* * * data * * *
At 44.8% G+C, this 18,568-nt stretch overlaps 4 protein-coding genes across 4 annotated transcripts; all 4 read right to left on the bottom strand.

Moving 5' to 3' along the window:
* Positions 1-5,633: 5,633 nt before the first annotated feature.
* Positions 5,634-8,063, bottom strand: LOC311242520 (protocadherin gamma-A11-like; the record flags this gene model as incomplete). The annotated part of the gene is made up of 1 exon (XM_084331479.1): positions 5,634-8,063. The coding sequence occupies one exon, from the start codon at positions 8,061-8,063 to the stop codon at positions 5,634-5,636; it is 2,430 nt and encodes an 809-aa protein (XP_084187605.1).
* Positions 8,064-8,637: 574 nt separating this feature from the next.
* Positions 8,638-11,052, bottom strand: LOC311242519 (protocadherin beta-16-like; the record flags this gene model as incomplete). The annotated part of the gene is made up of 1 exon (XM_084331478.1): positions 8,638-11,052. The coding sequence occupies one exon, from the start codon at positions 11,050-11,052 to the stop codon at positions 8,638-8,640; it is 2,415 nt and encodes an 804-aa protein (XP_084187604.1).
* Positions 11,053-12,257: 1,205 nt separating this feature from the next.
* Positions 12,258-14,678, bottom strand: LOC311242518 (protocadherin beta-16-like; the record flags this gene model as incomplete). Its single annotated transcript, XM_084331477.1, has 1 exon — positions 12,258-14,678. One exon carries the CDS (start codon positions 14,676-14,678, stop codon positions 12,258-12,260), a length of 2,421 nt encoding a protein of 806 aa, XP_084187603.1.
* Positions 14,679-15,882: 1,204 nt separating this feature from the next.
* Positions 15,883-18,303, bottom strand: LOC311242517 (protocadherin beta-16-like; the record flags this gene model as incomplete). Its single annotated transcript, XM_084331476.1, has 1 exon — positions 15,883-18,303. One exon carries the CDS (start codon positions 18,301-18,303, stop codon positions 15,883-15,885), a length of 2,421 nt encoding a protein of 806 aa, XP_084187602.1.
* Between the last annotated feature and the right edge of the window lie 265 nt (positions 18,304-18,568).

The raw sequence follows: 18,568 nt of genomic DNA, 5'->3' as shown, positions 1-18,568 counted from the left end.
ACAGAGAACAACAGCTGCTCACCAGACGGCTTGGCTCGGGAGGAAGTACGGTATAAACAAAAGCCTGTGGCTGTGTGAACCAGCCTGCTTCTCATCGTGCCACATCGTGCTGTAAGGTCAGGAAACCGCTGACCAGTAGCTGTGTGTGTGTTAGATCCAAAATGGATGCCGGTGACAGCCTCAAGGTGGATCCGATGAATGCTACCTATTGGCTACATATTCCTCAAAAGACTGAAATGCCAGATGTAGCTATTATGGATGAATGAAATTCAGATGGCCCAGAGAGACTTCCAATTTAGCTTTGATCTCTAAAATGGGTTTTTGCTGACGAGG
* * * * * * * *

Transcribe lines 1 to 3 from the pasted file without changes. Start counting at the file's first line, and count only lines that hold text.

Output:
At 44.8% G+C, this 18,568-nt stretch overlaps 4 protein-coding genes across 4 annotated transcripts; all 4 read right to left on the bottom strand.

Moving 5' to 3' along the window:
* Positions 1-5,633: 5,633 nt before the first annotated feature.